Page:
Valorisation of Food Waste and Textile Waste into Value-added Products by Novel Biorefinery Strategies


Student thesis: Doctoral Thesis

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Award date31 Jul 2017


As abundant organic solid waste is generated globally in humans’ daily lives, it has raised increasing research concerns in regard to sustainable waste treatment. Contrary to incineration or landfill that cause serious environmental pollution, biorefinery is proposed as a promising, green and alternative strategy to convert wastes to chemicals, materials and fuels. However, the relatively expensive and complex processing system has impeded its attraction to support large-scale applications; therefore innovative strategies are necessary to realise its full potential. With this perspective, the two research projects reported in this thesis aimed at developing novel biorefinery strategies with improved bioprocessing techniques in solid waste utilisation.

The first project focused on “Bioconversion of Food Waste into Poly(lactic acid) Fibre”. Food waste was applied as a cost-free feedstock for lactic acid production through fungal hydrolysis and bacterial fermentation. In the downstream process, a novel method of lactic acid recovery from the fermentation broth via continuous ultrasonic solvent extraction was developed. Under optimal conditions, lactic acid was recovered with an overall yield of 82 - 84% and purity of 95%. In poly(lactic acid) synthesis, lactide was generated by a newly developed catalytic method using zinc oxide nanoparticle dispersion at yields of over 90% and of high purity, which consequently facilitated a high molecular weight (120,000 - 150,000 g mol-1) of the poly(lactic acid) product.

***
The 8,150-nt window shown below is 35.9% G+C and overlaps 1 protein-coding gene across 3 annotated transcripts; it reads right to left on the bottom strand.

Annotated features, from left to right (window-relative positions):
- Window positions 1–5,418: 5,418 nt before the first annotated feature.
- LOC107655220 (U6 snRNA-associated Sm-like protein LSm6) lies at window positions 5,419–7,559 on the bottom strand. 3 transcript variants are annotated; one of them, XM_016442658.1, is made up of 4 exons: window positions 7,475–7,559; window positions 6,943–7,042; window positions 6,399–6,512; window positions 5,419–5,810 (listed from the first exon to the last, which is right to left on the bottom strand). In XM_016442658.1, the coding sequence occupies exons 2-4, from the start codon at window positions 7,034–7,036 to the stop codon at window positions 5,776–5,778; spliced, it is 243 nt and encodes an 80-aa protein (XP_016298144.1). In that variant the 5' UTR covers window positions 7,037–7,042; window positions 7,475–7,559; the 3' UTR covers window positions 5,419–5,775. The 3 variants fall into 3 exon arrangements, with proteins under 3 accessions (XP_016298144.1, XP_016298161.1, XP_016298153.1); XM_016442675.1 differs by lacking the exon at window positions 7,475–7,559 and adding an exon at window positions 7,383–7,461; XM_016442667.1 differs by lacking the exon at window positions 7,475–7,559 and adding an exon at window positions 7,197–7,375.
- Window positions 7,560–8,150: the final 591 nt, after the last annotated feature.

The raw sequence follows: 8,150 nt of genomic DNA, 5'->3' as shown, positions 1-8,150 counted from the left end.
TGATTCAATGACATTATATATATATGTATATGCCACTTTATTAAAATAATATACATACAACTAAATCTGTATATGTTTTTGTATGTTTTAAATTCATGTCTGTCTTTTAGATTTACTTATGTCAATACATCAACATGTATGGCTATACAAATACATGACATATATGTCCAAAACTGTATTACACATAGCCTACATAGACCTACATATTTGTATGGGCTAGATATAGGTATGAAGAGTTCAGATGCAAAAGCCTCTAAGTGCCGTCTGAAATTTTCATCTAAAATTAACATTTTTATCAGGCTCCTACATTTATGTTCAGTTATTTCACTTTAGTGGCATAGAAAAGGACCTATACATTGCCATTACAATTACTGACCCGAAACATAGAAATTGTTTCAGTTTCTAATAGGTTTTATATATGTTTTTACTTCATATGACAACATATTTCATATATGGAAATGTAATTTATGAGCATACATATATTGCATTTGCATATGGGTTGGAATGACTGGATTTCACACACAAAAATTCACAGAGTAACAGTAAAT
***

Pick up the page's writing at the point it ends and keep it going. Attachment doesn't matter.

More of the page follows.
The second project proposed to recycle textile waste by integration of pretreatment, solid state fermentation, fungal hydrolysis and polyester respinning. In this study, cellulase was harvested in fungal cultivation on textile waste and served as enzyme sources for textile hydrolysis. Various fungal strains were selected and the fermentation environment was optimised in terms of medium, moisture content, supplementary nutrients as well as inoculum size, pH and inducers. The obtained cellulase was of filter paper activity 1.56 FPU g-1 and rich in β-glucosidase (1730 U g-1). It can be applied directly in textile hydrolysis for the recovery of sugar and polyester.

The two projects successfully produced recyclable products from solid wastes through a combination of physical, chemicals and biological conversions. The results from the above studies revealed the high efficiency and feasibility of the novel biorefinery strategies, which also demonstrate the advancement in waste utilisation and contribute to the global target of sustainable development.